By Anna Campbell
Flinders visited Australia twice, the first time between 1785 and 1800, and the second time between 1801 and 1803. He captained the ship that first circumnavigated Australia; in a rowboat, he and George Bass explored large areas of the NSW coast near Sydney; Flinders and Bass also proved Tasmania was an island by circumnavigating it; he was a brilliant cartographer; and he was the first to suggest calling my native land Australia. On a more personal note, he was the first European to sail into Moreton Bay, upon whose shores I grew up and still live.
All this achievement and excitement came to an abrupt end in 1803. On the voyage back to England, Flinders called in at Mauritius for supplies. This was in the middle of the Napoleonic wars, so the powers that be imprisoned him for six years as a spy, an experience that broke his health.
One of the reasons Aussies remember Mr. Flinders so fondly is that a black and white cat named Trim accompanied him on many of his adventures: “The best and most illustrious of his race, the most affectionate of friends, faithful of servants, and best of creatures. He made the tour of the globe, and a voyage to Australia, which he circumnavigated, and was ever the delight and pleasure of his fellow voyagers.”
Trim is honoured with several statues, including one at the State Library of New South Wales in Sydney, where he receives considerably more visitors than his master does several feet away. The vagaries of fame! In a more recent tribute, Trim sits faithfully at his master’s feet in Mark Richard’s lovely statue at Euston Station (putatively marking the site of the explorer’s grave, as in 2014, the body hadn’t been found) which commemorates the 200th anniversary of Flinders’ death.
|Trim's statue by John Cornwell behind Matthew Flinders's own in Sydney, Australia.|
As a romance writer, my heart warmed to the fact that Matthew Flinders jeopardised his career by trying to smuggle his new bride on board his ship when he left London to go back to Australia in 1801. Sadly, the ruse didn’t succeed. Sadder still, this was the voyage where he ended up imprisoned. Poor Ann didn’t see her husband for another nine years once he left England.
Even more interesting, I discovered that Matthew Flinders’ grandson is the famous Egyptologist Sir William Matthew Flinders Petrie who was the model for Emmerson in the fantastic Amelia Peabody series by Elizabeth Peters. I’m crazy about those books! Isn’t it interesting how research keeps curving back on itself?
As you can imagine, I’ve long wanted to use Matthew Flinders’ life as the basis for a historical romance. I got that chance in 2017 with my sixth Dashing Widow book, Catching Captain Nash. In my story, Captain Robert Nash returns from years of imprisonment in South America to find his ‘widow’ just about to get engaged to another man. Not the homecoming he’d been dreaming about! Unlike poor Matthew, Robert gets to make a full recovery and embark on a long and happy life with the woman he loves and the daughter he didn’t know he had.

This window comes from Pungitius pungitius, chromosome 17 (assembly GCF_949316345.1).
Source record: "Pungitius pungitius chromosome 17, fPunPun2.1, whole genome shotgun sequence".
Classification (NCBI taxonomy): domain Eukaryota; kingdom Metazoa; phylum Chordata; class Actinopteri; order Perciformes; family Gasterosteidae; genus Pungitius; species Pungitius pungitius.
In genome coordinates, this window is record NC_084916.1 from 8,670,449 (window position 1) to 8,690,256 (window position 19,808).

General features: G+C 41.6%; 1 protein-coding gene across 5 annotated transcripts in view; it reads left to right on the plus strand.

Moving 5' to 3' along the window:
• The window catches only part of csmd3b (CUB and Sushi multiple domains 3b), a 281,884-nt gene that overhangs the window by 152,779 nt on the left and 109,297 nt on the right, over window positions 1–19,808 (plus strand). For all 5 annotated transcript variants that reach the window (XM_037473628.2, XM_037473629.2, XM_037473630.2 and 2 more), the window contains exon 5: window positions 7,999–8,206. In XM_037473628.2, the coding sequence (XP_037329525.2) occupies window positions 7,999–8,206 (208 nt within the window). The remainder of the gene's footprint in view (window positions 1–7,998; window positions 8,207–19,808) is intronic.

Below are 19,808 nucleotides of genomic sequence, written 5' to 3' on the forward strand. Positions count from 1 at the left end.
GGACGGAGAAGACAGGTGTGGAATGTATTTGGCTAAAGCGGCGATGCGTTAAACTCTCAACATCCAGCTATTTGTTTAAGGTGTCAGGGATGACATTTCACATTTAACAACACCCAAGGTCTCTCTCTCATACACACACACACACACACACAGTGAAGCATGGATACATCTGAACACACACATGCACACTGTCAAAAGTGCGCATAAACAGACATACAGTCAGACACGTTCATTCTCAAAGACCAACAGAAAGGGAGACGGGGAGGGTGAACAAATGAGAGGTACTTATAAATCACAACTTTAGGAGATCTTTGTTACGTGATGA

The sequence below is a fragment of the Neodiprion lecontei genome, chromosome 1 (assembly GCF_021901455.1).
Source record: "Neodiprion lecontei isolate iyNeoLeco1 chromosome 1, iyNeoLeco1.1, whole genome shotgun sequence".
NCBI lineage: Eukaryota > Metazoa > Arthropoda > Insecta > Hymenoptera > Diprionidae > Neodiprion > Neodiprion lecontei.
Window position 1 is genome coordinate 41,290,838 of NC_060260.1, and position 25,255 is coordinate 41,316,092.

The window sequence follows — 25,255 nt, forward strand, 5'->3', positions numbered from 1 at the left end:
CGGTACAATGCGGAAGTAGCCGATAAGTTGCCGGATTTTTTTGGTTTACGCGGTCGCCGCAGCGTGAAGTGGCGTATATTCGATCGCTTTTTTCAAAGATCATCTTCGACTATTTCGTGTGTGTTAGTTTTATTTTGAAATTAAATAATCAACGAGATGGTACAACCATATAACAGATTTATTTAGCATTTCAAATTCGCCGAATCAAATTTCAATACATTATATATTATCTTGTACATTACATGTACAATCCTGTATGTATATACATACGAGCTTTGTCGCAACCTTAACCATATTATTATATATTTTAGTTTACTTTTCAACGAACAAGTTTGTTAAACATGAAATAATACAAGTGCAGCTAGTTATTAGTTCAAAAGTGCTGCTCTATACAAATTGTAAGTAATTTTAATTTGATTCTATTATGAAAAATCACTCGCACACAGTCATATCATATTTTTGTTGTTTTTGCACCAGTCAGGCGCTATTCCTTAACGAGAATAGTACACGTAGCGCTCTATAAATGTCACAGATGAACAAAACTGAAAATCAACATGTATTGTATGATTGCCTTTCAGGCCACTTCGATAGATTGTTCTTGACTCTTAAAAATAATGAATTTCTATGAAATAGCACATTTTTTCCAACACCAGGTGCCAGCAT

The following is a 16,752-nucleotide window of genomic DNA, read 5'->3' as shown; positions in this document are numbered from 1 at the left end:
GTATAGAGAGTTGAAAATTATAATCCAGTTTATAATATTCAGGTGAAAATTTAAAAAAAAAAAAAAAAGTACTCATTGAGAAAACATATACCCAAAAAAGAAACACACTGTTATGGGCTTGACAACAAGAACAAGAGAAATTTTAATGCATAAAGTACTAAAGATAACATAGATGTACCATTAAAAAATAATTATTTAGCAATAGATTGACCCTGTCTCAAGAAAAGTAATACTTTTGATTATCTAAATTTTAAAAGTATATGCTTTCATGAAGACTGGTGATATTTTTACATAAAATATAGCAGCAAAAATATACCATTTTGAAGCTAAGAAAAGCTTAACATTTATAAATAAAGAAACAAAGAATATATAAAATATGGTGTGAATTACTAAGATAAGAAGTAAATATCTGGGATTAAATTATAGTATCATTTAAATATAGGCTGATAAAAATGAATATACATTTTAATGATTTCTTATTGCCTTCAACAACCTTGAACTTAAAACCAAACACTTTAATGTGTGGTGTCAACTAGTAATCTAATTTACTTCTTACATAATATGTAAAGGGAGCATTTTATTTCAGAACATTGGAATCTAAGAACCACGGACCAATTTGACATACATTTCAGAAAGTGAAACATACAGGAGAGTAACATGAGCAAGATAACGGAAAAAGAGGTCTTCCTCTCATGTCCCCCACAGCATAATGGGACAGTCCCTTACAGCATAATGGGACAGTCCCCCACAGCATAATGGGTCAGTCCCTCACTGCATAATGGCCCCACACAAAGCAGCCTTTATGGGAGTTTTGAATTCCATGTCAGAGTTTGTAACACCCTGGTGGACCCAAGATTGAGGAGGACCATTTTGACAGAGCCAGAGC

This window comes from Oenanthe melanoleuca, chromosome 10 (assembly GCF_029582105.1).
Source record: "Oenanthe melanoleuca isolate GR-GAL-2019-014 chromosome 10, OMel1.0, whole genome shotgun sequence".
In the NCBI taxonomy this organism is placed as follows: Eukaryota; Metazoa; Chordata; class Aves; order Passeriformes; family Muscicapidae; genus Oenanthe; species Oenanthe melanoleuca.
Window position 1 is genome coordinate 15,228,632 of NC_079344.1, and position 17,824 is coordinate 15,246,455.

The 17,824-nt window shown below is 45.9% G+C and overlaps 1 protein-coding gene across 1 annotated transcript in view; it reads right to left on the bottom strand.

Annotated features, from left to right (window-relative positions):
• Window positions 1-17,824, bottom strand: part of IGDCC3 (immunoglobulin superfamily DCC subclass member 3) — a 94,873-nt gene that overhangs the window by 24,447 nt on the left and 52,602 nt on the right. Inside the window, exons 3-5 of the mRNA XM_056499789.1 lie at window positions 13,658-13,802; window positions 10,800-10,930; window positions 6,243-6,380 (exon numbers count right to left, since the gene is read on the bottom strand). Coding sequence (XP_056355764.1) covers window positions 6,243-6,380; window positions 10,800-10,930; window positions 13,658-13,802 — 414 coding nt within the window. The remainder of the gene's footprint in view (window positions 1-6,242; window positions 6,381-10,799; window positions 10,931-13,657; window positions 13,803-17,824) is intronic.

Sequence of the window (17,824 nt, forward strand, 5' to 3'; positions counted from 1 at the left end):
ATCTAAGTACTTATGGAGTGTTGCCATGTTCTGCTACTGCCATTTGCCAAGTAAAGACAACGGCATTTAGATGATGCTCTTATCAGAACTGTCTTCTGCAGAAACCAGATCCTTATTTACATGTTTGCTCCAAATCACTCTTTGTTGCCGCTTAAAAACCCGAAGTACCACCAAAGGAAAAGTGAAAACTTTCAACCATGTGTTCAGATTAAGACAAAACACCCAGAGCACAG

If you haven’t read the Dashing Widows, now is a great time to try the series, because the first book The Seduction of Lord Stone is currently free across all platforms. I’m also giving someone who comments today a chance to win the boxed set of the first six stories, including Catching Captain Nash.
If you’re interested in reading further about Matthew Flinders, Wikipedia is a great start.
Matthew Flinders Petrie.
Even Trim gets his own Wikipedia entry!
The Giveaway is now closed.
Five years after he’s lost off the coast of South America, presumed dead, Captain Robert Nash escapes cruel captivity, and returns to London and the bride he loves, but barely knows. When he stumbles back into the family home, he’s appalled to find himself gate-crashing the party celebrating his wife’s engagement to another man.
No red-blooded naval officer takes a challenge like this lying down; but five years is a long time, and beautiful, passionate Morwenna has clearly found a life without him. Can he win back the wife who gave him a reason to survive his ordeal? Or will the woman who haunts his every thought remain eternally out of reach?
Love lost and found? Or love lost forever?
Since hearing of her beloved husband’s death, Morwenna Nash has been mired in grief. After five grim years without him, she must summon every ounce of courage and determination to become a Dashing Widow and rejoin the social whirl. But she owes it to her young daughter to break free of old sorrow and find a new purpose in life, even if that means accepting a loveless marriage.
It’s like a miracle when Robert returns from the grave, and despite the awkward circumstances of his arrival, she’s overjoyed that her husband has come back to her at last. But after years of suffering, he’s not the handsome, laughing charmer she remembers. Instead he’s a grim shadow of his former dashing self. He can’t hide how much he still wants her—but does passion equal love?
Can Morwenna and Robert bridge the chasm of absence, suffering and mistrust, and find the way back to each other?